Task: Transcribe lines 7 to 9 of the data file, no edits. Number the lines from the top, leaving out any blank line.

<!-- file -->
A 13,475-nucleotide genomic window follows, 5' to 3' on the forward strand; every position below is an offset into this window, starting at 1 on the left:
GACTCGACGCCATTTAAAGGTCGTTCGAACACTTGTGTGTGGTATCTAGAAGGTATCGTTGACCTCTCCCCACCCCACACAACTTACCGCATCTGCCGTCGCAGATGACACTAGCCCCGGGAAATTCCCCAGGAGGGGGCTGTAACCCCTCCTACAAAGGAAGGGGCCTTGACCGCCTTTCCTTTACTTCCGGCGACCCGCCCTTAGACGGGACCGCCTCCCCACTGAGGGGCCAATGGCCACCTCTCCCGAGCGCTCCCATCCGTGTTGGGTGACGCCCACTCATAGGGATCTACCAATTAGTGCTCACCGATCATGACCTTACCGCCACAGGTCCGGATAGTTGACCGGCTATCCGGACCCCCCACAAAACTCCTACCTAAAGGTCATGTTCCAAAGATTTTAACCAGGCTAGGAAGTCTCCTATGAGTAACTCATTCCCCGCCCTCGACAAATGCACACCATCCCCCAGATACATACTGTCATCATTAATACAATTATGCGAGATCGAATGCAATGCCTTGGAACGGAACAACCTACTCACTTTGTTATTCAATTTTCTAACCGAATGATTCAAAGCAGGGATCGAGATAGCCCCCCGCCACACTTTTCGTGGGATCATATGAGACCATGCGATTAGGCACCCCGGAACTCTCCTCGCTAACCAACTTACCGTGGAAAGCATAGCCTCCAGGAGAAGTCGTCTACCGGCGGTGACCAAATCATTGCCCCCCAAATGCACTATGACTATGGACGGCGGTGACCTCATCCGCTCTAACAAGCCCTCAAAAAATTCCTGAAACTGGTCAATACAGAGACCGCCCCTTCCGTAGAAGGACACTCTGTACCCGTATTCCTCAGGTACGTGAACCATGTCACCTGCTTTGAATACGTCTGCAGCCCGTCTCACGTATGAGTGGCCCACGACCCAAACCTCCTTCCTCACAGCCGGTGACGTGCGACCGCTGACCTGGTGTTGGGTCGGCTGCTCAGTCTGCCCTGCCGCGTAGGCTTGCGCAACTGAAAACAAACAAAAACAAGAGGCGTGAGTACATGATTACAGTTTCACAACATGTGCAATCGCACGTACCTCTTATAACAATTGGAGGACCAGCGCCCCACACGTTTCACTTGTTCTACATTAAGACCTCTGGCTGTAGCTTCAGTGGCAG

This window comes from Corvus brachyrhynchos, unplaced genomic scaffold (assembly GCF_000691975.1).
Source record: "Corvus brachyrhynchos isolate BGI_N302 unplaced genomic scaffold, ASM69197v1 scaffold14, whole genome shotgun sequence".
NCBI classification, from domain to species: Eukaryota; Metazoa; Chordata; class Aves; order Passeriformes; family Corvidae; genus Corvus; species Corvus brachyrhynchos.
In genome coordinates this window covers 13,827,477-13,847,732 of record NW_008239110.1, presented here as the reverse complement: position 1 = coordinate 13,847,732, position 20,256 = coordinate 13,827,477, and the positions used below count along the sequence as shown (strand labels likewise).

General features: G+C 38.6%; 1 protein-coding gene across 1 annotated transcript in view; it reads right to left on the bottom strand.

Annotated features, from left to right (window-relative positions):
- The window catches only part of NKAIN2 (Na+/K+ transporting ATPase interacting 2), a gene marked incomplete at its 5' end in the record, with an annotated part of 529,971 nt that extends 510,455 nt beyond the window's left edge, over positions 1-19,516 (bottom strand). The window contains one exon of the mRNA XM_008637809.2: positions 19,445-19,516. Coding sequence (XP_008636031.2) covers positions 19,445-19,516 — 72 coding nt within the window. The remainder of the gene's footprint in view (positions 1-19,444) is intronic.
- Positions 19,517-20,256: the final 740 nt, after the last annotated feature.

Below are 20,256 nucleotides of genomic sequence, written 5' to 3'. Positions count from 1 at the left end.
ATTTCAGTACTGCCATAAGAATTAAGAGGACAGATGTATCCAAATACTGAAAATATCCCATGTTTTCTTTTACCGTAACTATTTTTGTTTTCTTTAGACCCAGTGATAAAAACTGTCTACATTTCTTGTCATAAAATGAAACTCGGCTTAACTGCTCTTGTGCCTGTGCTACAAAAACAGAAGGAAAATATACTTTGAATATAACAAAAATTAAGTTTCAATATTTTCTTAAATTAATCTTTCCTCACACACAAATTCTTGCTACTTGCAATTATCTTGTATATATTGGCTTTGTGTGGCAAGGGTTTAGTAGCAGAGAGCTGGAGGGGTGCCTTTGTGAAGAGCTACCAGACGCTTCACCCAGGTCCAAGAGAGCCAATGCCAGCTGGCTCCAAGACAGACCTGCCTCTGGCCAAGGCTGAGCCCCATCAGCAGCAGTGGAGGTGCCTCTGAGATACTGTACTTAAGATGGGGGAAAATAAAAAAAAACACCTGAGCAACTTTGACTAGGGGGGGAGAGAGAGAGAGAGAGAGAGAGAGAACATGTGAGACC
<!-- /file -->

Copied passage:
General features: G+C 38.6%; 1 protein-coding gene across 1 annotated transcript in view; it reads right to left on the bottom strand.

Annotated features, from left to right (window-relative positions):
- The window catches only part of NKAIN2 (Na+/K+ transporting ATPase interacting 2), a gene marked incomplete at its 5' end in the record, with an annotated part of 529,971 nt that extends 510,455 nt beyond the window's left edge, over positions 1-19,516 (bottom strand). The window contains one exon of the mRNA XM_008637809.2: positions 19,445-19,516. Coding sequence (XP_008636031.2) covers positions 19,445-19,516 — 72 coding nt within the window. The remainder of the gene's footprint in view (positions 1-19,444) is intronic.